Globalization has effected major changes in the business environment. As the world shrinks and globalization increases, companies are constantly changing strategies and operational procedures. Having the right leaders at international and multinational companies is critical to corporate performance. Managers and executives need to be able to motivate, influence and enable individuals across national boundaries and cultures to accomplish a company’s goals.

Part of a global leader’s impact is that person’s ability to increase an organization’s capacity to evolve into a global company and to grow a business strategy for the larger global marketplace. This kind of corporate evolution demands that an organization prepare future leaders who can successfully carry out global corporate strategy. Global leadership development (GLD) provides much-needed competency.

Why Is There a Global Leadership Shortage?

Global leadership demands are qualitatively different and significantly more complex than those for domestic leadership. Leadership values in different locales also vary. Further, there is a shortage of global leaders which hinders companies’ global business strategy execution. In previous generations, the global leadership competency was not required. However, changing business environments and the shortage of prepared global leaders creates an immediate and critical need for global leadership development.

GLD programs to address the gap between global leadership needs and the capacity shortage should be a major focus for talent management and learning and development leaders.

The lack of leaders ready to take on global roles in emerging and expanding markets indicates that learning leaders’ current GLD program offerings are deficient. In DDI’s Global Leadership Forecast 2011, only 38 percent of the 12,423 leaders who participated reported the quality of leadership in their organizations as very good or excellent. Worse, only 18 percent of HR professionals surveyed reported a strong bench to meet future business needs.

Despite these dismal statistics, there is a growing consensus around the most valuable global leadership attributes: personality, values, cultural background and corporate work experience; global leadership competencies: engagement in personal transformation, knowledge, networking skills, social judgment skills, self-awareness and self-regulation; and learning and development methods: expatriate assignment, global teams, experiential learning, coaching, intercultural training, assessment and reflection.

How Do Global Leaders Develop?

Effective global leaders often stand out in four primary areas: personality traits, values, cultural background and corporate work experiences. The personality traits are perhaps the hardest to change and develop, as well as the most difficult to assess during the recruiting and succession planning process.

Nonetheless, assessing personality is valuable because it impacts the effectiveness of the GLD experience. The “big five” personality traits include: extroversion, agreeableness, conscientiousness, emotional stability and openness to experience. From here, it is important to determine what global leadership competencies are not only necessary, but complement the aforementioned personal attributes. Six global leadership competencies have been found to be most relevant.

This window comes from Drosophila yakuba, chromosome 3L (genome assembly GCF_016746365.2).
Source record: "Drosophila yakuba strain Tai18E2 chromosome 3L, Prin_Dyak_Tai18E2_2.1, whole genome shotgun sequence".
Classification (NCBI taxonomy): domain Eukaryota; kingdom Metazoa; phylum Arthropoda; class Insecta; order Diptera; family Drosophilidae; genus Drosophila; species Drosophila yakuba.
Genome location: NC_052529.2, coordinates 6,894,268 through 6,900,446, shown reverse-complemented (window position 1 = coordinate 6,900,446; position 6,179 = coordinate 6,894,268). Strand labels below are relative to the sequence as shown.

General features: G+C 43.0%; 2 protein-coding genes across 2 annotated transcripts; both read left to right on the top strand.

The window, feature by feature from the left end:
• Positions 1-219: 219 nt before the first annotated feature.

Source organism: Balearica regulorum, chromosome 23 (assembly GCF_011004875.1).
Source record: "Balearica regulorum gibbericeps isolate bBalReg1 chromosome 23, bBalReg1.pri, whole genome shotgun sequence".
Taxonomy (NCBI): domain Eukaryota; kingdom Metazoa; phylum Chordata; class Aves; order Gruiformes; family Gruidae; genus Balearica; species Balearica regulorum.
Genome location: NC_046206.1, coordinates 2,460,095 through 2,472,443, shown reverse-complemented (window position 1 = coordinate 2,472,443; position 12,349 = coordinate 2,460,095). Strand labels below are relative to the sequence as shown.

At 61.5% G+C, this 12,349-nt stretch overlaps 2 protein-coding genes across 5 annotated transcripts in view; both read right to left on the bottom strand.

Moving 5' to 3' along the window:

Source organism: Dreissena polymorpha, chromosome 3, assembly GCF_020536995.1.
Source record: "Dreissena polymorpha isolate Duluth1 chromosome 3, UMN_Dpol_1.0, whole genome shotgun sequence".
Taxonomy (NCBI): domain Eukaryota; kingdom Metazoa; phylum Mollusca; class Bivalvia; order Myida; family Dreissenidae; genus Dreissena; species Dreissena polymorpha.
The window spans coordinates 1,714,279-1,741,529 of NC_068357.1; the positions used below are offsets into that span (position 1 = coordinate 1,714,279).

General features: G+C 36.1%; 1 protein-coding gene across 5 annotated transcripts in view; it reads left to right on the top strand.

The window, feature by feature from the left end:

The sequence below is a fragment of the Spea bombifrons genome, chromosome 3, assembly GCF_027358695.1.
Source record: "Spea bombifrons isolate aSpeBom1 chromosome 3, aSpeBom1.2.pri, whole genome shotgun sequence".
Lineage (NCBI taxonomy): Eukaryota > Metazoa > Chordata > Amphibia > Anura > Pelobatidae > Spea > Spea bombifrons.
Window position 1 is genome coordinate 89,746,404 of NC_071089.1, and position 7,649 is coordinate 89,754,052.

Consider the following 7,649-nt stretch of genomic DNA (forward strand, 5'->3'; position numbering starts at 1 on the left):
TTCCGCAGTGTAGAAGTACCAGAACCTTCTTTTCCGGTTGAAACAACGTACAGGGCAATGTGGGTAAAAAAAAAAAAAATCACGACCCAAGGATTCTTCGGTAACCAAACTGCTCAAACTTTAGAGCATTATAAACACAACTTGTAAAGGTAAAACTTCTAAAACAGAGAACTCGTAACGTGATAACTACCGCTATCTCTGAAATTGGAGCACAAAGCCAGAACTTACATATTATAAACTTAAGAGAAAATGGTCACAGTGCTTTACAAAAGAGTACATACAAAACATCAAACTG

Once a company identifies the competencies critical to performance, the next step is to design and provide learning and development opportunities aligned with those competencies. Global leadership learning and development methods range from high- to low-contact, and include a variety of experiences, all offering a different result.

The recommended talent management framework  provides a systematic, comprehensive system integrating recruiting, succession planning, career development and continuous learning and development to attract, identify, select, develop and retain the pipeline of high-performance, high-potential future global leadership talent today’s organizations need.

This framework effectively shows the relationships between personal attributes, global leadership competencies and learning and development methods, and aligns each with specific talent management functions. As such, it lays the foundation for a theory of global leadership development that is practical in implementation.

The goal of this conceptual framework is to provide the structure learning leaders need to develop global leadership. At one level, this framework may be perceived moving left to right similar to an employee lifecycle, as an individual moves from being a global leader candidate to a global leader.
However, the framework also represents GLD as an iterative process in which a global leader continues to develop through different experiences and never actually completes the GLD process. Business environments and organizations’ needs change, thus leadership competencies must evolve accordingly.

Making a Global Leadership Framework Work

Once a GLD framework has been established, some questions may still remain: Which personality traits and competencies are most important for a specific job function? Which learning and development methods are most effective to develop each global leadership competency?

In a 2010 study conducted by the University of Pennsylvania’s Graduate School of Education and Wharton School of Business, answers to these questions were collected from global leadership development practitioners in Western cultures, specifically the United States.

The study concluded that when building a global leadership development program, it is recommended the learning leader use an integrated approach of:

1. Recruiting and succession planning based on the personal attributes.